Many other such operations were to follow, with the Rhodesian forces, which had helicopters at their disposal, usually being able to repel guerrilla raids. This was despite the sanctions that were imposed on the Smith government by most of the world community, the notable exception being the apartheid regime of South Africa that continued to support the white Rhodesians.

During the 1970s the war intensified, with the Rhodesian forces developing guerrilla tactics themselves through the formation of the “Selous Scouts”, which acted like a commando brigade, while the nationalists were supported by countries such as China and the Soviet Union that supplied them with more sophisticated weapons such as heat-seeking missiles and AK47 assault rifles. 

Internationally, efforts to arrange a negotiated settlement were rejected by both sides, and the Smith government was roundly condemned, at the United Nations, for its actions including bombing raids deep into Mozambique territory.

Civilian casualties of guerrilla actions continued to mount, with black workers on white-owned farms becoming targets. In May 1978, 50 civilians died in crossfire between nationalists and Rhodesians. 

Eventually, both sides came to realise that a military solution was impossible and that negotiation was the only answer. In particular, it became increasingly apparent to white Rhodesians that majority rule had to come eventually, and negotiation was the only way of preserving their lifestyles. The sanctions imposed on Rhodesia were making life very uncomfortable, especially when support from South Africa began to weaken. The apartheid regime of South Africa had its own agenda, including a policy of “detente” with several black African republics that made continued support for Rhodesia untenable.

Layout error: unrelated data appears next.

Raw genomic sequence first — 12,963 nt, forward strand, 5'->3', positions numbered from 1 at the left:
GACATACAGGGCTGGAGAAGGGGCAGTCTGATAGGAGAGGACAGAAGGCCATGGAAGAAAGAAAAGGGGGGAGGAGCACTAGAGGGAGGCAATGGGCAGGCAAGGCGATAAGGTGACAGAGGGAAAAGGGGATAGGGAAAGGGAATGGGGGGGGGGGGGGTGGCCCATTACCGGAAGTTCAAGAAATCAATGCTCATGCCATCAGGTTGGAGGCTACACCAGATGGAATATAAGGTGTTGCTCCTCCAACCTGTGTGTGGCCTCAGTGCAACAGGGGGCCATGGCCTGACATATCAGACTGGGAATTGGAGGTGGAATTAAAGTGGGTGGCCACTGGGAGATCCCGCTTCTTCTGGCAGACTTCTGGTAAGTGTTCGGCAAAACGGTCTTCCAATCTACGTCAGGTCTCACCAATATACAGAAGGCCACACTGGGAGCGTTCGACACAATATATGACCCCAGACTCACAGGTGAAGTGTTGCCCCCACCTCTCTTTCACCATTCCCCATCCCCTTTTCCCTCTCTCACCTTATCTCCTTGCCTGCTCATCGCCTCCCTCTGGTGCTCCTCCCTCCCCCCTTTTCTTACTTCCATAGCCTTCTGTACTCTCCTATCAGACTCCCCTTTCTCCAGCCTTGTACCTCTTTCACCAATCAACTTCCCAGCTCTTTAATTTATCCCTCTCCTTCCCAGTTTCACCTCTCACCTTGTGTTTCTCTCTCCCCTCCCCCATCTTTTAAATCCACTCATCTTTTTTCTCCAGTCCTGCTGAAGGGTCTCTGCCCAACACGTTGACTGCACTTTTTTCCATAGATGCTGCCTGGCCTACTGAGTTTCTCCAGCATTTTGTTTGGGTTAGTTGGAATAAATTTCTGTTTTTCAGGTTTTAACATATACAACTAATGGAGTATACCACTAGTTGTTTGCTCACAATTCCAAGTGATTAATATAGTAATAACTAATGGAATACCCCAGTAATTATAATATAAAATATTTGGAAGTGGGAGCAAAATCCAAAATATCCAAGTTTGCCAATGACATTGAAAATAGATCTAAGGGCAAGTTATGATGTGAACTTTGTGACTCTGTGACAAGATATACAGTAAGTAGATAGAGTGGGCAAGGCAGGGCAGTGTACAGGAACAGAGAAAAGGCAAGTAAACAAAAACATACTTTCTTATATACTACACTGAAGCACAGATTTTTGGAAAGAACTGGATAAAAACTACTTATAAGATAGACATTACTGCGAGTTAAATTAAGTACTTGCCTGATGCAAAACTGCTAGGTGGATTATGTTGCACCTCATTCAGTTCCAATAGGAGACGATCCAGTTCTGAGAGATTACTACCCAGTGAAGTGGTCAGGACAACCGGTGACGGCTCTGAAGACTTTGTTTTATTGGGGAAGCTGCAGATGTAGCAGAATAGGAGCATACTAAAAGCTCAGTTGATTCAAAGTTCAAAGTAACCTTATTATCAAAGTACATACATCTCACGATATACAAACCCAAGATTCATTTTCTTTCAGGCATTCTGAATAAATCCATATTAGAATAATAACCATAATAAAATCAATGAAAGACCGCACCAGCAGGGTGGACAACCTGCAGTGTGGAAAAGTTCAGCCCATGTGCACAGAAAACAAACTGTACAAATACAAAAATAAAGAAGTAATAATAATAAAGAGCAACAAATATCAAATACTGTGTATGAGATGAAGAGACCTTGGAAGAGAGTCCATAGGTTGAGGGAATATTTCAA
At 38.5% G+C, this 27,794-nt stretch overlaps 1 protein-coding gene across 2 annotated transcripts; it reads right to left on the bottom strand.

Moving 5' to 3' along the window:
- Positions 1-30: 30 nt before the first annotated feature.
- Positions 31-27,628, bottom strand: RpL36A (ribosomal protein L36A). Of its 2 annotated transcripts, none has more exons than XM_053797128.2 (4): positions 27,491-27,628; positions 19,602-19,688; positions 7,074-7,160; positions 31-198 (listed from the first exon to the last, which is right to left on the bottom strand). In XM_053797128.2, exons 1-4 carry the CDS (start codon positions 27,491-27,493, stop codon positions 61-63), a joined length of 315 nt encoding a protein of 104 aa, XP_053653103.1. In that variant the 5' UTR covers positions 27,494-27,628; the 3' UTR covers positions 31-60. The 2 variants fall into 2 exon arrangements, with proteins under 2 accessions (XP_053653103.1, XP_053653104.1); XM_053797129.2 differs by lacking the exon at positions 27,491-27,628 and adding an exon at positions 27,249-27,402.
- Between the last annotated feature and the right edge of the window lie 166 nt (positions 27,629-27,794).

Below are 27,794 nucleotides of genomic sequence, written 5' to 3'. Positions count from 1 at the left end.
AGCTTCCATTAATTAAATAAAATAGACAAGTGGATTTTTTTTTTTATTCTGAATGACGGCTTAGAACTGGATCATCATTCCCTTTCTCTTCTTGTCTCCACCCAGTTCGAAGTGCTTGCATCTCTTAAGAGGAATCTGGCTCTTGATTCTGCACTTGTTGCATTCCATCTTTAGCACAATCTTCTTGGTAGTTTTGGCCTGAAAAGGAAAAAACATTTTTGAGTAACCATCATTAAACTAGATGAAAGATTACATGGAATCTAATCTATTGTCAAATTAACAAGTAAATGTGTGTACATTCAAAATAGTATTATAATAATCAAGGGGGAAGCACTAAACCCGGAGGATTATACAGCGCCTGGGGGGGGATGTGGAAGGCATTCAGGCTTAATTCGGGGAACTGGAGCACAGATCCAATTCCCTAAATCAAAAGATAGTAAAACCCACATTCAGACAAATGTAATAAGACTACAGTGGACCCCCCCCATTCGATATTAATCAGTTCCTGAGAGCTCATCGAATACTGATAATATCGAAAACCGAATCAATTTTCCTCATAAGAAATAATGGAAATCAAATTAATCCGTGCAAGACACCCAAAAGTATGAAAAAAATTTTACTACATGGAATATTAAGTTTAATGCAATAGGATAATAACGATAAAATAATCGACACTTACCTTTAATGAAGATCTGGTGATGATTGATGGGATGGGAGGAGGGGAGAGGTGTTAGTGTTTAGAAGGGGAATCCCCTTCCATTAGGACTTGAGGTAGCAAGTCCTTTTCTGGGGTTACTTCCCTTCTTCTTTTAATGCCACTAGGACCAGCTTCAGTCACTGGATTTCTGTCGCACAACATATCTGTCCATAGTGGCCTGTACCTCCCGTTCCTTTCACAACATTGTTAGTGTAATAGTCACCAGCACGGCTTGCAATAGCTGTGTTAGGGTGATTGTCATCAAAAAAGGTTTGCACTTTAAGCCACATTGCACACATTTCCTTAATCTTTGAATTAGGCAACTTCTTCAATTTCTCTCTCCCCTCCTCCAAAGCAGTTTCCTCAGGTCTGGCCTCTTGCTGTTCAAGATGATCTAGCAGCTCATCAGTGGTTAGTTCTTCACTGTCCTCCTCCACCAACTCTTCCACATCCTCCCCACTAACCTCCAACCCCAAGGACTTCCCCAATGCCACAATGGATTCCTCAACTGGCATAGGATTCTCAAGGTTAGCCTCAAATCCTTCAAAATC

On 3rd March 1978, Ian Smith signed an agreement with several moderate black leaders, including Abel Muzorewa and Ndabaningi Sithole, to create a power-sharing government for “Zimbabwe Rhodesia”. This did not have the support of ZANU or ZAPU, and the new arrangement clearly could not last long with the Bush War continuing.

The Lancaster House Agreement that ended the war was brokered by the British government in 1979, under the chairmanship of Lord Carrington, who was the first Foreign Secretary of Margaret Thatcher’s first administration. The conference that led to the agreement lasted from September to December, with participation from all the major players in the conflict. The net result was a power-sharing government in which 20% of seats in the Zimbabwe government were reserved for whites. Land reform was the most difficult point at issue, with Robert Mugabe being least willing to agree a settlement that still left vast areas of farmland in white ownership. The elections of February 1980 gave ZANU 57 seats, and therefore control of the new Parliament.

Although the Second Chimurenga was now over, and Zimbabwe was an internationally-recognised country under the control of the majority black population, this was not to be the end of bloodshed and misery in this part of the world.